If you could save $1,000 a month, would you?

We have set out to lower our cost of business, decrease our carbon footprint and reduce our waste. Forget about climate change for a moment. This is about voting with our dollars to shape the world for the better. We just reap the added benefit of a healthier environment for our children, or friends, our fellow living beings.

Besides, who wouldn’t like to lower their utility bills, or breath clean air and drink clean water?

A fresh layer of insulation in the Silverton Memorial Municipal building, replacement of a 70 year old boiler and modern lights have already set us on our path. But, there’s so much more we have to do.




High-efficiency HVAC. Underground.

As one of our first sustainability projects, we installed a geothermal HVAC system. A geothermal system reduces the amount of energy used to heat and cool air by exchanging the temperature of air above ground with water pumped under ground. These systems pump water through underground wells where the Earth stays at a constant 55 degrees year round. They then circulate that water above ground to a heat exchanger so the HVAC system only has to heat or cool a few more degrees to make everyone cosy! Our friends at JM Mechanical helped us by drilling fourteen 350-foot-deep wells to make this magic happen.

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Our facility’s electric supply is 100% powered by wind

Early in our rehab, we began a power purchase agreement with IGS. The Village of Silverton has a standing relationship with this power supplier and we were excited to partner with them to help us keep things clean. This naturally reduces our carbon footprint dramatically since we do not receive power from burning fossil fuels.



Can you believe The Silverton Memorial Municipal building was not insulated?! Neither could we, so we had R38-equivalent insulation tucked in the new interior walls and ceilings. Next, we replace every single light with LEDs, and added a few new ones for drama. Matt’s dad, Marc, and his company Leesman Lighting were there to help us design our new lights and install the brains to control them.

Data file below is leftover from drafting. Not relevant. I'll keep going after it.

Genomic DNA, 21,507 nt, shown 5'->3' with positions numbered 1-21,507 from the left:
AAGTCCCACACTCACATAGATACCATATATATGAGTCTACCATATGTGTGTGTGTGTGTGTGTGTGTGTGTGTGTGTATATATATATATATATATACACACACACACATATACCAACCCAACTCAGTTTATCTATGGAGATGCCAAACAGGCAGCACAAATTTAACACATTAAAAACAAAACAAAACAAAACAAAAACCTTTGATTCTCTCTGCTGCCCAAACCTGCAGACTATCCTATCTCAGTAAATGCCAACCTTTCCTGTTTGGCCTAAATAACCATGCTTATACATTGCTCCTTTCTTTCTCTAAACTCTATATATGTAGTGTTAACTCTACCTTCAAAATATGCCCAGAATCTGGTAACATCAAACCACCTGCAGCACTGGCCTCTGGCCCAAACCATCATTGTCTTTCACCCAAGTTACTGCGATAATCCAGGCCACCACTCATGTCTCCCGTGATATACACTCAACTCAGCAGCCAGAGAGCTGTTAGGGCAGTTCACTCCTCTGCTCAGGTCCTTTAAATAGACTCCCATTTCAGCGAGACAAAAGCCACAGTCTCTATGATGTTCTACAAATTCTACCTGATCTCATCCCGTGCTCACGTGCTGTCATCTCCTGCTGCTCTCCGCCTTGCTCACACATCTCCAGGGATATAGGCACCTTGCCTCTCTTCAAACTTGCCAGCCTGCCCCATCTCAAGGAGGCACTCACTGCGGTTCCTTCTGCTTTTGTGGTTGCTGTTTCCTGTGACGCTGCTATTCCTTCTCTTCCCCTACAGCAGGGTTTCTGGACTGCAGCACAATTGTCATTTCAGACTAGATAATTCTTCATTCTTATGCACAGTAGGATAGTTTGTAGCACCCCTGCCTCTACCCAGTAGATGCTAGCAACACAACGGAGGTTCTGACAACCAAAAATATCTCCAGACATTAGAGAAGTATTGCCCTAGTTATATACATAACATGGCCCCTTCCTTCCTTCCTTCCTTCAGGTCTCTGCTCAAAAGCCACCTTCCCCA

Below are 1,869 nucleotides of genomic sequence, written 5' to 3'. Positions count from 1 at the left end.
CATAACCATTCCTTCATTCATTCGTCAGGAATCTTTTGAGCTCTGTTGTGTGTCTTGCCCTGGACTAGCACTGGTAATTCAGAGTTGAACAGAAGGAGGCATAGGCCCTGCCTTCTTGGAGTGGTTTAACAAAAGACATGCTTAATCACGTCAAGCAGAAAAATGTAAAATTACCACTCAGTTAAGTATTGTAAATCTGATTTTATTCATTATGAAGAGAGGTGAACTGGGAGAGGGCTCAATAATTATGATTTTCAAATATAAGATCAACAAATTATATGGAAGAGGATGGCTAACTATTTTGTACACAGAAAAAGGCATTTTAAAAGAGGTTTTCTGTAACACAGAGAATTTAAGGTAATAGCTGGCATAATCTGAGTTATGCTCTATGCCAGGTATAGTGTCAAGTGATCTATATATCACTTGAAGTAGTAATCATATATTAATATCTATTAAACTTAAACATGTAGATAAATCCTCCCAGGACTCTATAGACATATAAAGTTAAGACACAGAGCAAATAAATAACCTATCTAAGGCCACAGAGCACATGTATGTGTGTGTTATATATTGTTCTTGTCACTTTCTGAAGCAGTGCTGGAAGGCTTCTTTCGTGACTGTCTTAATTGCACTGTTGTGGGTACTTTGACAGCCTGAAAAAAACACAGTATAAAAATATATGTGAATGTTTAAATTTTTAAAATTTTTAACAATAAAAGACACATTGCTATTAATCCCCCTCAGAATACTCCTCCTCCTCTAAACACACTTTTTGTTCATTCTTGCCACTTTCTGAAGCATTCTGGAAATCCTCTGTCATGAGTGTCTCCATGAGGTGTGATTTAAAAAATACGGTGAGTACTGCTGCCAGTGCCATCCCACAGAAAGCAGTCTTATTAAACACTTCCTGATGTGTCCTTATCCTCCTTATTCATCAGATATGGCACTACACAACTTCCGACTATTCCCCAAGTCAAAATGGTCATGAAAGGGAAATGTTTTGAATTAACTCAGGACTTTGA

LOCAL SOURCING (when it makes sense)

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We like to get things from close neighbors when that makes sense for the needs of our business. This works the best with grain, hops, seasonal produce and the occasional proteins. By buying local, we help our neighbors and community keep dollars in local economy and manage our overall carbon footprint by reducing the amount of dinosaur bones burned to ship things from point A to point B.




What is 'carbon neutral'? It means we offset the release of carbon dioxide to the atmosphere from the burning of fossil fuels by planting trees. Every product we buy, or make needs to be manufactured, cultivated or shipped by burning fossil fuels.

We designed Northern Exposure, our locally sourced Norwegian Table Ale, to be carbon neutral!

How did we do that?!

We sourced our beer ingredients from local sources as-close-as-possible to our brewery; hops from 6-miles away in Loveland, grain from Marysville, Ohio and a Norwegian yeast shipped from Chicago. Next, our wind power purchase lowers our carbon footprint by taking electric from a clean, renewable source. Then we lowered our energy demand by installing a geothermal HVAC system. Finally, we bought a carbon credit earned from planting trees in the Peruvian rain-forest!

It doesn't stop there! Proceeds will benefit a charity which plants even more trees.

We hope you enjoy this beer, its purpose, and help us push our carbon footprint negative.